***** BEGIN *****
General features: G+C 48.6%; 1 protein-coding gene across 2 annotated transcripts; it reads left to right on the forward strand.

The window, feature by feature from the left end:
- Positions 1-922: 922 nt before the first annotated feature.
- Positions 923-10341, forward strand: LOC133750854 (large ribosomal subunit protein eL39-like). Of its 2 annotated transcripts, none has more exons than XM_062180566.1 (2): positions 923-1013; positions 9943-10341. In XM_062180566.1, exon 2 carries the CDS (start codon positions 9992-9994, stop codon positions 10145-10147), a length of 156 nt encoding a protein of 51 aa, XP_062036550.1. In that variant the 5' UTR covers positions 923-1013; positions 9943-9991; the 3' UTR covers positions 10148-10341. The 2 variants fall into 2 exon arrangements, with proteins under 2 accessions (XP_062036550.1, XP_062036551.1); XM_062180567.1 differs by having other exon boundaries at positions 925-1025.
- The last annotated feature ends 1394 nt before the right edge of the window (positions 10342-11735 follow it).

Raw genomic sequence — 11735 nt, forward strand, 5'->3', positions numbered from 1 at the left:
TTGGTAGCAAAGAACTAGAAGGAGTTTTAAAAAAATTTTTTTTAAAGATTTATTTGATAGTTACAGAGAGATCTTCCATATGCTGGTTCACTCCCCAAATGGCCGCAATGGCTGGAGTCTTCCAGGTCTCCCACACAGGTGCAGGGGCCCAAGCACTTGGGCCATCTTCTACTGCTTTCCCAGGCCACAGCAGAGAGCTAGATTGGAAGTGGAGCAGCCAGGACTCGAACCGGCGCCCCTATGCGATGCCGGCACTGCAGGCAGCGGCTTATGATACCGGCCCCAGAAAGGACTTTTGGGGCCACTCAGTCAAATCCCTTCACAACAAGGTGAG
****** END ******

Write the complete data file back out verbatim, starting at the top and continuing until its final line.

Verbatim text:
General features: G+C 48.6%; 1 protein-coding gene across 2 annotated transcripts; it reads left to right on the forward strand.

The window, feature by feature from the left end:
- Positions 1-922: 922 nt before the first annotated feature.
- Positions 923-10341, forward strand: LOC133750854 (large ribosomal subunit protein eL39-like). Of its 2 annotated transcripts, none has more exons than XM_062180566.1 (2): positions 923-1013; positions 9943-10341. In XM_062180566.1, exon 2 carries the CDS (start codon positions 9992-9994, stop codon positions 10145-10147), a length of 156 nt encoding a protein of 51 aa, XP_062036550.1. In that variant the 5' UTR covers positions 923-1013; positions 9943-9991; the 3' UTR covers positions 10148-10341. The 2 variants fall into 2 exon arrangements, with proteins under 2 accessions (XP_062036550.1, XP_062036551.1); XM_062180567.1 differs by having other exon boundaries at positions 925-1025.
- The last annotated feature ends 1394 nt before the right edge of the window (positions 10342-11735 follow it).

Raw genomic sequence — 11735 nt, forward strand, 5'->3', positions numbered from 1 at the left:
TTGGTAGCAAAGAACTAGAAGGAGTTTTAAAAAAATTTTTTTTAAAGATTTATTTGATAGTTACAGAGAGATCTTCCATATGCTGGTTCACTCCCCAAATGGCCGCAATGGCTGGAGTCTTCCAGGTCTCCCACACAGGTGCAGGGGCCCAAGCACTTGGGCCATCTTCTACTGCTTTCCCAGGCCACAGCAGAGAGCTAGATTGGAAGTGGAGCAGCCAGGACTCGAACCGGCGCCCCTATGCGATGCCGGCACTGCAGGCAGCGGCTTATGATACCGGCCCCAGAAAGGACTTTTGGGGCCACTCAGTCAAATCCCTTCACAACAAGGTGAG